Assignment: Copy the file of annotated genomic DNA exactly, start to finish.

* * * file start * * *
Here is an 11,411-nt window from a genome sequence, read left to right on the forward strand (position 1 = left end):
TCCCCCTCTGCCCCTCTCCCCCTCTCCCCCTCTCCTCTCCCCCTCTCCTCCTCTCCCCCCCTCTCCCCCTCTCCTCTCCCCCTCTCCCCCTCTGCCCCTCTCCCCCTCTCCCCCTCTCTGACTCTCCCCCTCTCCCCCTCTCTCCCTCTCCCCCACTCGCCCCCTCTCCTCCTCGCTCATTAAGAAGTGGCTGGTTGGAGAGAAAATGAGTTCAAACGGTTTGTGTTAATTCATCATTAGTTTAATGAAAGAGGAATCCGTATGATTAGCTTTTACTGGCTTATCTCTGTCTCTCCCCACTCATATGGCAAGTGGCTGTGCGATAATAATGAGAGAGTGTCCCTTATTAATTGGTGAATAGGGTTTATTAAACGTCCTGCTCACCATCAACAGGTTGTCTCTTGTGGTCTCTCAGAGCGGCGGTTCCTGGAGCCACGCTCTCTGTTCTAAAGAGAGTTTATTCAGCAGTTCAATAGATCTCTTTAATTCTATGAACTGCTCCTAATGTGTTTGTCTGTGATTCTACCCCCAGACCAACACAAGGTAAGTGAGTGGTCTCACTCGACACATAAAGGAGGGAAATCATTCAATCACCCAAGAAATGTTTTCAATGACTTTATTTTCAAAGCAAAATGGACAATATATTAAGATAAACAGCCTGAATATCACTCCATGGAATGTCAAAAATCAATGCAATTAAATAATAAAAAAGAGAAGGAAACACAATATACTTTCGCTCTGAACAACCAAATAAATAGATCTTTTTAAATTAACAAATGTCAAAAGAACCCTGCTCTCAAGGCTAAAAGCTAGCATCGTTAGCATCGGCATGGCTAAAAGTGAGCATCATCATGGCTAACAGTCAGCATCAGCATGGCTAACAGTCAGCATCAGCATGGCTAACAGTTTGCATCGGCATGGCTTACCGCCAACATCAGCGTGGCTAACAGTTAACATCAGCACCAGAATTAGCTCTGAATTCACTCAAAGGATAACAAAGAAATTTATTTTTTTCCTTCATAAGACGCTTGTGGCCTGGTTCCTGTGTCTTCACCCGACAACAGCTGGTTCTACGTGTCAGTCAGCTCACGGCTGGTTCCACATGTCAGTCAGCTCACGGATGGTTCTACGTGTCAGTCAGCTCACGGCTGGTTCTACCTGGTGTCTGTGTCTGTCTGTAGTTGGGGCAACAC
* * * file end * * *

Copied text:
Here is an 11,411-nt window from a genome sequence, read left to right on the forward strand (position 1 = left end):
TCCCCCTCTGCCCCTCTCCCCCTCTCCCCCTCTCCTCTCCCCCTCTCCTCCTCTCCCCCCCTCTCCCCCTCTCCTCTCCCCCTCTCCCCCTCTGCCCCTCTCCCCCTCTCCCCCTCTCTGACTCTCCCCCTCTCCCCCTCTCTCCCTCTCCCCCACTCGCCCCCTCTCCTCCTCGCTCATTAAGAAGTGGCTGGTTGGAGAGAAAATGAGTTCAAACGGTTTGTGTTAATTCATCATTAGTTTAATGAAAGAGGAATCCGTATGATTAGCTTTTACTGGCTTATCTCTGTCTCTCCCCACTCATATGGCAAGTGGCTGTGCGATAATAATGAGAGAGTGTCCCTTATTAATTGGTGAATAGGGTTTATTAAACGTCCTGCTCACCATCAACAGGTTGTCTCTTGTGGTCTCTCAGAGCGGCGGTTCCTGGAGCCACGCTCTCTGTTCTAAAGAGAGTTTATTCAGCAGTTCAATAGATCTCTTTAATTCTATGAACTGCTCCTAATGTGTTTGTCTGTGATTCTACCCCCAGACCAACACAAGGTAAGTGAGTGGTCTCACTCGACACATAAAGGAGGGAAATCATTCAATCACCCAAGAAATGTTTTCAATGACTTTATTTTCAAAGCAAAATGGACAATATATTAAGATAAACAGCCTGAATATCACTCCATGGAATGTCAAAAATCAATGCAATTAAATAATAAAAAAGAGAAGGAAACACAATATACTTTCGCTCTGAACAACCAAATAAATAGATCTTTTTAAATTAACAAATGTCAAAAGAACCCTGCTCTCAAGGCTAAAAGCTAGCATCGTTAGCATCGGCATGGCTAAAAGTGAGCATCATCATGGCTAACAGTCAGCATCAGCATGGCTAACAGTCAGCATCAGCATGGCTAACAGTTTGCATCGGCATGGCTTACCGCCAACATCAGCGTGGCTAACAGTTAACATCAGCACCAGAATTAGCTCTGAATTCACTCAAAGGATAACAAAGAAATTTATTTTTTTCCTTCATAAGACGCTTGTGGCCTGGTTCCTGTGTCTTCACCCGACAACAGCTGGTTCTACGTGTCAGTCAGCTCACGGCTGGTTCCACATGTCAGTCAGCTCACGGATGGTTCTACGTGTCAGTCAGCTCACGGCTGGTTCTACCTGGTGTCTGTGTCTGTCTGTAGTTGGGGCAACAC